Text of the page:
Several minutes of low-level maneuvering apparently followed, including an attempt to “get into” an airport near the destination facility, with approach control and center controllers sporadically in radio and radar contact. At about 2133, the pilot reported he was “back VFR on top again” and ATC asked his intentions. The pilot responded, “Okay, my intentions are now that I’ve got myself out of the clouds, I’m back up on top here I’m going to try to go out to the west and get and slide in underneath it.” At about 2138, the center controller informed the pilot that radar contact was lost and asked the pilot to say his altitude. The pilot did not respond, and there were no further communications received from him.
According to the NTSB, “About two-thirds of general aviation accidents that occur in reduced visibility weather conditions are fatal…. Even in visual weather conditions, flights at night over areas with limited ground lighting (which provides few visual ground references) can be challenging.” The Safety Board recommends that pilots:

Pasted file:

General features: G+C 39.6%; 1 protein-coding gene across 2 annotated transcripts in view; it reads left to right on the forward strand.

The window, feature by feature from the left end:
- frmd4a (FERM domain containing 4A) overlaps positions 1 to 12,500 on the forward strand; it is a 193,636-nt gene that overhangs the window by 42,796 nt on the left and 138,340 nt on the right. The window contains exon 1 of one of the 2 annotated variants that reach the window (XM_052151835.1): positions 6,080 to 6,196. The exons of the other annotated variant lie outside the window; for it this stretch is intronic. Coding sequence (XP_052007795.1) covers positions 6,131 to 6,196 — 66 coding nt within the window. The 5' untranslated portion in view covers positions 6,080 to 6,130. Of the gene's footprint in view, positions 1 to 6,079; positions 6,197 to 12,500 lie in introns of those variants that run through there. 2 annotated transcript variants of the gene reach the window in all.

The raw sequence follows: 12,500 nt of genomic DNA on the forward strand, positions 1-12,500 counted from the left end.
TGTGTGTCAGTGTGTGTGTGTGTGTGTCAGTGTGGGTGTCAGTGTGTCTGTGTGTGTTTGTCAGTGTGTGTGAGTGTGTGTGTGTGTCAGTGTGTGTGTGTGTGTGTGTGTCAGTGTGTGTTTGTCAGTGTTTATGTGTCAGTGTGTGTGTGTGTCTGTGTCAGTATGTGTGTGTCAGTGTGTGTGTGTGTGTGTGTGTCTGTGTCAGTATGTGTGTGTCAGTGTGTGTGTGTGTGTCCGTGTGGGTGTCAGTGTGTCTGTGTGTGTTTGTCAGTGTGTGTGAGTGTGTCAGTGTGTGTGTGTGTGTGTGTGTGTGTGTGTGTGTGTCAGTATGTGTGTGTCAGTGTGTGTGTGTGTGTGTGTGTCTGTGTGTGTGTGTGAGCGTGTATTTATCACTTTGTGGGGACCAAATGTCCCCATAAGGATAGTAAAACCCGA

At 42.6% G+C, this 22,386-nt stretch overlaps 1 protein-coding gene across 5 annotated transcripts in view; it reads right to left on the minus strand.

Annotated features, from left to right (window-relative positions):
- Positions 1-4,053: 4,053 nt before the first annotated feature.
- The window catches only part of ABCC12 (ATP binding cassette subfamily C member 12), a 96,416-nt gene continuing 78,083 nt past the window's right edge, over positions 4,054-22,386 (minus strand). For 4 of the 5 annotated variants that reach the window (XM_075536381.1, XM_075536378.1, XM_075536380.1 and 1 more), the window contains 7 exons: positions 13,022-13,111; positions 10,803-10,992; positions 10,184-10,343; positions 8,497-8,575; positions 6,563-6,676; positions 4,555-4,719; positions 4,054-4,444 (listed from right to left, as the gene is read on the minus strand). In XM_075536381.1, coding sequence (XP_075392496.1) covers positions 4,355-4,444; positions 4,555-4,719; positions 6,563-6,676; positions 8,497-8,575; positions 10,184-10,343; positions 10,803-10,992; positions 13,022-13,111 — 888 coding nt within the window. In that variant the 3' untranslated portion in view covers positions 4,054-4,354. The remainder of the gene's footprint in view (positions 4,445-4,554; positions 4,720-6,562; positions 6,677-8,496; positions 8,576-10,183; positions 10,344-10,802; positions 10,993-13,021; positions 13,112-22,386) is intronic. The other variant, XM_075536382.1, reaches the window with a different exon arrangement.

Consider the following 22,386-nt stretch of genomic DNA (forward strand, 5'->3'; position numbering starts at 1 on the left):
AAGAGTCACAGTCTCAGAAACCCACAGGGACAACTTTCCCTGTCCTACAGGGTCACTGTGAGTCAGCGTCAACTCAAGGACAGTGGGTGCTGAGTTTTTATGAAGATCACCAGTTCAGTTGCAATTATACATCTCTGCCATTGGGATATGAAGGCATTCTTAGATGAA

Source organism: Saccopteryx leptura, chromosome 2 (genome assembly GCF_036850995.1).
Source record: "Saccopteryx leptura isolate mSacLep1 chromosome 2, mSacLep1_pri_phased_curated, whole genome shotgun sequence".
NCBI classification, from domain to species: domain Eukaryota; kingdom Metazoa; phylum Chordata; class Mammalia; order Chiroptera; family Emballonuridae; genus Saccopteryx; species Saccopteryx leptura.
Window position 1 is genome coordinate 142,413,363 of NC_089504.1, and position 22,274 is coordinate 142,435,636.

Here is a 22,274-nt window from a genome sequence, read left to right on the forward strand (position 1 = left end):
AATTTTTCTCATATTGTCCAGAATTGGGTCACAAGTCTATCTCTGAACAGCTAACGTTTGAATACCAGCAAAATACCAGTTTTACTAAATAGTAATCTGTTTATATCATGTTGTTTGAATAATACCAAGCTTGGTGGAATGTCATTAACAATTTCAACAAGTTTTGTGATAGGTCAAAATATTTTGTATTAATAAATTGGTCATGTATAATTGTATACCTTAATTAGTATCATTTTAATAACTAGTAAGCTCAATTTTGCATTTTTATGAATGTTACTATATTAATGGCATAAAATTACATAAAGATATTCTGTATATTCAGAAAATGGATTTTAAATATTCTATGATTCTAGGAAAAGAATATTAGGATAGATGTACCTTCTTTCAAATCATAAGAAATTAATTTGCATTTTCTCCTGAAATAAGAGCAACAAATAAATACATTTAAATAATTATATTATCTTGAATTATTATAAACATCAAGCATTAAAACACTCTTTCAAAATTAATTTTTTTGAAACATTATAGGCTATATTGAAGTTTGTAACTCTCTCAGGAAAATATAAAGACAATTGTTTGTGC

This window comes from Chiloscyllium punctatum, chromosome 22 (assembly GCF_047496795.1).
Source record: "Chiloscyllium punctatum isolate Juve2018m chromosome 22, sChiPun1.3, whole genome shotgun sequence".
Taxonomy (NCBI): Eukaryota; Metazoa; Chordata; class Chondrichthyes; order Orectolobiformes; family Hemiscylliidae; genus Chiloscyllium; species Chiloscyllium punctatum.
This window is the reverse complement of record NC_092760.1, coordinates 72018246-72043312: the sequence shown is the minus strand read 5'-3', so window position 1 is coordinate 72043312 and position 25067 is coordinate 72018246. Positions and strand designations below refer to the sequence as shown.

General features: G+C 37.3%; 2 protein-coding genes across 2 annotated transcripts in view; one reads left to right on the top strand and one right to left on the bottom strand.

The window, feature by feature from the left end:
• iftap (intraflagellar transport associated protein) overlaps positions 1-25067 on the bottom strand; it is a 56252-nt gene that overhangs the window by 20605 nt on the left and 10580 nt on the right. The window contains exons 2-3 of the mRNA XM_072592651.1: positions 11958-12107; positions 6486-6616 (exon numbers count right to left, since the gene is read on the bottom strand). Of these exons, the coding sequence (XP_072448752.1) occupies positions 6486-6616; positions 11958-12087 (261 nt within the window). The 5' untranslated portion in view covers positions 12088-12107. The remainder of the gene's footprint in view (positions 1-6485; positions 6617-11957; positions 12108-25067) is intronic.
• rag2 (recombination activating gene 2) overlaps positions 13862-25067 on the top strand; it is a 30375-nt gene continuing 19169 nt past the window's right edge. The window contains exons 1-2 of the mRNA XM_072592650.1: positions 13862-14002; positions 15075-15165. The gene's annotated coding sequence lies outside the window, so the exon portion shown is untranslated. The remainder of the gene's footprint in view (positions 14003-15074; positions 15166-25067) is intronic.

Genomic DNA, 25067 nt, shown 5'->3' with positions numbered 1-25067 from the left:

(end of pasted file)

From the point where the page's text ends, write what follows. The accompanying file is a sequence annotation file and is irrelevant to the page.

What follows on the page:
* Refuse to allow external pressures, such as the desire to save time or money or the fear of disappointing passengers, to influence you to attempt or continue a flight in conditions in which you are not comfortable.
* Be honest with yourself about your skill limitations. Plan ahead with cancellation or diversion alternatives. Brief passengers about the alternatives before the flight.
* Don’t allow a situation to become dangerous before deciding to act. Be honest with air traffic controllers about your situation, and explain it to them if you need help.